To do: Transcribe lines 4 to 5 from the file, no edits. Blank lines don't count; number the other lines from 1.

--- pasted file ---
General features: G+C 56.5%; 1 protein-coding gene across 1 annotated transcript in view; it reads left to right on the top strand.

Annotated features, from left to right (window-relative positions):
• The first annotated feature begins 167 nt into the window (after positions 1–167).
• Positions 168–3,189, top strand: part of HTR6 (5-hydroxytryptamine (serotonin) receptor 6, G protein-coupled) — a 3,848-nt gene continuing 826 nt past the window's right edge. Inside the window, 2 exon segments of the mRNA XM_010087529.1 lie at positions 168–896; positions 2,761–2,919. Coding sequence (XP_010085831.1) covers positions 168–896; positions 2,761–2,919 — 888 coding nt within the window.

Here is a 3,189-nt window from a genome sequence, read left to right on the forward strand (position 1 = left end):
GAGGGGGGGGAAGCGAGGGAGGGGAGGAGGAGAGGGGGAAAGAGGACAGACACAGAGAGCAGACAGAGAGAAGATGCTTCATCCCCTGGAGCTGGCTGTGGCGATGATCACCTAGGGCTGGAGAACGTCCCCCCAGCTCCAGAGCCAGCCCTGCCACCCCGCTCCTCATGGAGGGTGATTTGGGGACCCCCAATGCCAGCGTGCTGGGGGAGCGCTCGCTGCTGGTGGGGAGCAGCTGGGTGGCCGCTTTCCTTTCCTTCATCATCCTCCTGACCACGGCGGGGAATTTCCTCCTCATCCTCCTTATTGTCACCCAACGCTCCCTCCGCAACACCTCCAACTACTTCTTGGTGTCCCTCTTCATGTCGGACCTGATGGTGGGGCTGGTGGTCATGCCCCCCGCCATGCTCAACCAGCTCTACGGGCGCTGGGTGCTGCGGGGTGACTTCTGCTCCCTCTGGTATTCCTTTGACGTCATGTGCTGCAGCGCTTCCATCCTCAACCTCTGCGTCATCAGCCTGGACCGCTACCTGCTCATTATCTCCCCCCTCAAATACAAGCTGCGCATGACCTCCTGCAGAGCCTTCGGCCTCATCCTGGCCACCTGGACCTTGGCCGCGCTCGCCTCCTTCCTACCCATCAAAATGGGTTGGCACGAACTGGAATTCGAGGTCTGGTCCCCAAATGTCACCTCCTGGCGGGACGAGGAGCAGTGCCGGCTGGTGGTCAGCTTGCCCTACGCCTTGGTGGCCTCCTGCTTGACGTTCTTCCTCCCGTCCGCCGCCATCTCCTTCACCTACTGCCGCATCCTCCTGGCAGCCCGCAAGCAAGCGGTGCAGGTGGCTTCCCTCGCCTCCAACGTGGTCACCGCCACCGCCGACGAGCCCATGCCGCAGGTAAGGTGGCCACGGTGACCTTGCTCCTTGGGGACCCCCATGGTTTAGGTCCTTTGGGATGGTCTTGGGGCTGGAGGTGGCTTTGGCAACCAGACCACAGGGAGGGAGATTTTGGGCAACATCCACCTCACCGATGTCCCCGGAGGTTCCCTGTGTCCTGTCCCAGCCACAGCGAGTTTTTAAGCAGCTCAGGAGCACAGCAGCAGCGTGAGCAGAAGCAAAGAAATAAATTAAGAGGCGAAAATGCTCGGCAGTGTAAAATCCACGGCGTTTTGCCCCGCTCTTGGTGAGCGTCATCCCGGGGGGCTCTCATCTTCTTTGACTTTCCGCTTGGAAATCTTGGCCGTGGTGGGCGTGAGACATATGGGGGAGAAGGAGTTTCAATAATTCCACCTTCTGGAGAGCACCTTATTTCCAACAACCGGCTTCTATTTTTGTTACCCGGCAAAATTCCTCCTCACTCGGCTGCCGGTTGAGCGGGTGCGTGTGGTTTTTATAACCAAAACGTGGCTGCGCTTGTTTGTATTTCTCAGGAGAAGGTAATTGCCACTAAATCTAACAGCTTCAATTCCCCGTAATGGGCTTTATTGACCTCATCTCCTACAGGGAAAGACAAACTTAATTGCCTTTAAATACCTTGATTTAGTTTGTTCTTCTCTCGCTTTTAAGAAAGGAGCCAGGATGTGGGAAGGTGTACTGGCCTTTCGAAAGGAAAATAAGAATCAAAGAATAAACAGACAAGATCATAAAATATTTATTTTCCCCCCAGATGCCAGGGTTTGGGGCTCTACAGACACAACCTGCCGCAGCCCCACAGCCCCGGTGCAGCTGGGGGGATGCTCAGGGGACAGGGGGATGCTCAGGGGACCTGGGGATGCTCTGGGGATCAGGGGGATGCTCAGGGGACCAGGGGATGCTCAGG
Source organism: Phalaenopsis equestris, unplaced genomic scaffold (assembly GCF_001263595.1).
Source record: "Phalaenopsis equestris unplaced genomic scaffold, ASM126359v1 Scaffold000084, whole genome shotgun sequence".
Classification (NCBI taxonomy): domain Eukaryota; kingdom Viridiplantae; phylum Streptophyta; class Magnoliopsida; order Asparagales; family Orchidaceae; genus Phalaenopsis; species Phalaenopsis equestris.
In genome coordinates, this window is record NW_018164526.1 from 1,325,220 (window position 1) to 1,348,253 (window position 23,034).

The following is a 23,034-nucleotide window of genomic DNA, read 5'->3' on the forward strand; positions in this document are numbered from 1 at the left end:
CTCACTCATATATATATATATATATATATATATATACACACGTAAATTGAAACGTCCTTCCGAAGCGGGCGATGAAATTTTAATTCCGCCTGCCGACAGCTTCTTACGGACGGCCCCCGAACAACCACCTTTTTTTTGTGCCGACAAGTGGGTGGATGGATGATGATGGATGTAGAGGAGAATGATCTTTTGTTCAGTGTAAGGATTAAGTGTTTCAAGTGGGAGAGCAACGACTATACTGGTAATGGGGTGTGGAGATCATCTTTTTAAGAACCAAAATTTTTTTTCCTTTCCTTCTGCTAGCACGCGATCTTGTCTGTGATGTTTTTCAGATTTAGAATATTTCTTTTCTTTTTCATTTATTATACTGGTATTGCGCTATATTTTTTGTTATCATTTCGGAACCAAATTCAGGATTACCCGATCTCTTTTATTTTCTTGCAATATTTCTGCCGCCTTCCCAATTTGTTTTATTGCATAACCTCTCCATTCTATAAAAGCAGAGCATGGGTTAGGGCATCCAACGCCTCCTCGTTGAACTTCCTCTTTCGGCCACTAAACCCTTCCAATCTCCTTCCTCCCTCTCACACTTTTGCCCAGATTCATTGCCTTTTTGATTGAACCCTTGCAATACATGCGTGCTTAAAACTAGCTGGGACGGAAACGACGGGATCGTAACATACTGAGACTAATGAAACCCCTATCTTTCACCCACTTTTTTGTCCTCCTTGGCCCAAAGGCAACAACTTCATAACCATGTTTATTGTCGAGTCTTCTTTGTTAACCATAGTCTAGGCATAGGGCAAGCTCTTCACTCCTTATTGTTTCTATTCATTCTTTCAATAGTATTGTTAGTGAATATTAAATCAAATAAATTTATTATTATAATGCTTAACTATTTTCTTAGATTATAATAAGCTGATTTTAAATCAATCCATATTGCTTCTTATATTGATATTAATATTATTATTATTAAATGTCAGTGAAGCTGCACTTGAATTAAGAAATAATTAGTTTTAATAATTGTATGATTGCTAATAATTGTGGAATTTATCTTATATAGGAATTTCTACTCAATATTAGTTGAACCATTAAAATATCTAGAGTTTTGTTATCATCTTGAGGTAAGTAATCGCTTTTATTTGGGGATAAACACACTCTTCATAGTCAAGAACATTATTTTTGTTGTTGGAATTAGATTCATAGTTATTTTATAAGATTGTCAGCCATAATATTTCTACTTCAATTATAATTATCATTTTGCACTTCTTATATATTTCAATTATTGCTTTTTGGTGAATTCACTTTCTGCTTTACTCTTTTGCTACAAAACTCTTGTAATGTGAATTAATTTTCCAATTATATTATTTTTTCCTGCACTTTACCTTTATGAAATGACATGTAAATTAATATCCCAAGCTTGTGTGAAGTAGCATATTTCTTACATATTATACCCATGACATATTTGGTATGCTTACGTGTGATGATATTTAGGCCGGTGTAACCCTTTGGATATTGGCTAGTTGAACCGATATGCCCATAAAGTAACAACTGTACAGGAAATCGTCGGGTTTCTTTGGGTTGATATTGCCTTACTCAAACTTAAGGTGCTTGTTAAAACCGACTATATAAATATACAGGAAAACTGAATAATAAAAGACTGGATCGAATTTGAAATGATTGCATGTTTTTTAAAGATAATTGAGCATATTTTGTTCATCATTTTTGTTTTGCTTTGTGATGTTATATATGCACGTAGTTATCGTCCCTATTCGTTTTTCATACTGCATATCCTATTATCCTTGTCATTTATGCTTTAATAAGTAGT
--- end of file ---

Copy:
• Positions 168–3,189, top strand: part of HTR6 (5-hydroxytryptamine (serotonin) receptor 6, G protein-coupled) — a 3,848-nt gene continuing 826 nt past the window's right edge. Inside the window, 2 exon segments of the mRNA XM_010087529.1 lie at positions 168–896; positions 2,761–2,919. Coding sequence (XP_010085831.1) covers positions 168–896; positions 2,761–2,919 — 888 coding nt within the window.

Here is a 3,189-nt window from a genome sequence, read left to right on the forward strand (position 1 = left end):